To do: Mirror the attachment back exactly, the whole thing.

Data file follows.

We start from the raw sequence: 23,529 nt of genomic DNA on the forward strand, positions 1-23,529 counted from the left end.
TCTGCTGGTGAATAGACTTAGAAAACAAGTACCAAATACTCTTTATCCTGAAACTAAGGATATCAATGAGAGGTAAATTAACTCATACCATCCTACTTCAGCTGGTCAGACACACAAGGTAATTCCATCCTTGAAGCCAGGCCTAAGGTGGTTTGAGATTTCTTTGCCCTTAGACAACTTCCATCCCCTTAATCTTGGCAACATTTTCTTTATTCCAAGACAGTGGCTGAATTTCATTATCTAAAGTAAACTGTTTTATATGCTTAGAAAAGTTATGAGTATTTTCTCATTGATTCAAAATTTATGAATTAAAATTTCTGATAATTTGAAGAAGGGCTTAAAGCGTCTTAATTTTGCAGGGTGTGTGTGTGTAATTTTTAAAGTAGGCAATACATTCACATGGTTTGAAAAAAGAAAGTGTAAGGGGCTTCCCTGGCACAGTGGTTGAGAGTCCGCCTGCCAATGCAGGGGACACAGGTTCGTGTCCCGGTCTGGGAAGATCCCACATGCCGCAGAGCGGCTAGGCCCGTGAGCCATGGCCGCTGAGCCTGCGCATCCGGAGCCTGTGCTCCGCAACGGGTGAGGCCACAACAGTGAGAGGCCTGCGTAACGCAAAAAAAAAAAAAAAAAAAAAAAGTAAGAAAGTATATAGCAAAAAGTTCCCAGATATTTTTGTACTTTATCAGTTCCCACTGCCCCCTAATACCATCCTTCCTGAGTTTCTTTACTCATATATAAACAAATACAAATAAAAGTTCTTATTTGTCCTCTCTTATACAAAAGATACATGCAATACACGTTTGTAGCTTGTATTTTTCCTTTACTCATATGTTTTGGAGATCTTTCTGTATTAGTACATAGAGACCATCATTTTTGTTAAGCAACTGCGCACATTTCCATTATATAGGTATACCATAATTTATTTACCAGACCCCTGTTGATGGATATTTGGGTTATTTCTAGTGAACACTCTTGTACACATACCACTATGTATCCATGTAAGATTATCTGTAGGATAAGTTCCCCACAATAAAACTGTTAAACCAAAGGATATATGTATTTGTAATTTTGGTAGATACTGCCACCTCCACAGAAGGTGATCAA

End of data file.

We start from the raw sequence: 23,529 nt of genomic DNA on the forward strand, positions 1-23,529 counted from the left end.
TCTGCTGGTGAATAGACTTAGAAAACAAGTACCAAATACTCTTTATCCTGAAACTAAGGATATCAATGAGAGGTAAATTAACTCATACCATCCTACTTCAGCTGGTCAGACACACAAGGTAATTCCATCCTTGAAGCCAGGCCTAAGGTGGTTTGAGATTTCTTTGCCCTTAGACAACTTCCATCCCCTTAATCTTGGCAACATTTTCTTTATTCCAAGACAGTGGCTGAATTTCATTATCTAAAGTAAACTGTTTTATATGCTTAGAAAAGTTATGAGTATTTTCTCATTGATTCAAAATTTATGAATTAAAATTTCTGATAATTTGAAGAAGGGCTTAAAGCGTCTTAATTTTGCAGGGTGTGTGTGTGTAATTTTTAAAGTAGGCAATACATTCACATGGTTTGAAAAAAGAAAGTGTAAGGGGCTTCCCTGGCACAGTGGTTGAGAGTCCGCCTGCCAATGCAGGGGACACAGGTTCGTGTCCCGGTCTGGGAAGATCCCACATGCCGCAGAGCGGCTAGGCCCGTGAGCCATGGCCGCTGAGCCTGCGCATCCGGAGCCTGTGCTCCGCAACGGGTGAGGCCACAACAGTGAGAGGCCTGCGTAACGCAAAAAAAAAAAAAAAAAAAAAAAGTAAGAAAGTATATAGCAAAAAGTTCCCAGATATTTTTGTACTTTATCAGTTCCCACTGCCCCCTAATACCATCCTTCCTGAGTTTCTTTACTCATATATAAACAAATACAAATAAAAGTTCTTATTTGTCCTCTCTTATACAAAAGATACATGCAATACACGTTTGTAGCTTGTATTTTTCCTTTACTCATATGTTTTGGAGATCTTTCTGTATTAGTACATAGAGACCATCATTTTTGTTAAGCAACTGCGCACATTTCCATTATATAGGTATACCATAATTTATTTACCAGACCCCTGTTGATGGATATTTGGGTTATTTCTAGTGAACACTCTTGTACACATACCACTATGTATCCATGTAAGATTATCTGTAGGATAAGTTCCCCACAATAAAACTGTTAAACCAAAGGATATATGTATTTGTAATTTTGGTAGATACTGCCACCTCCACAGAAGGTGATCAA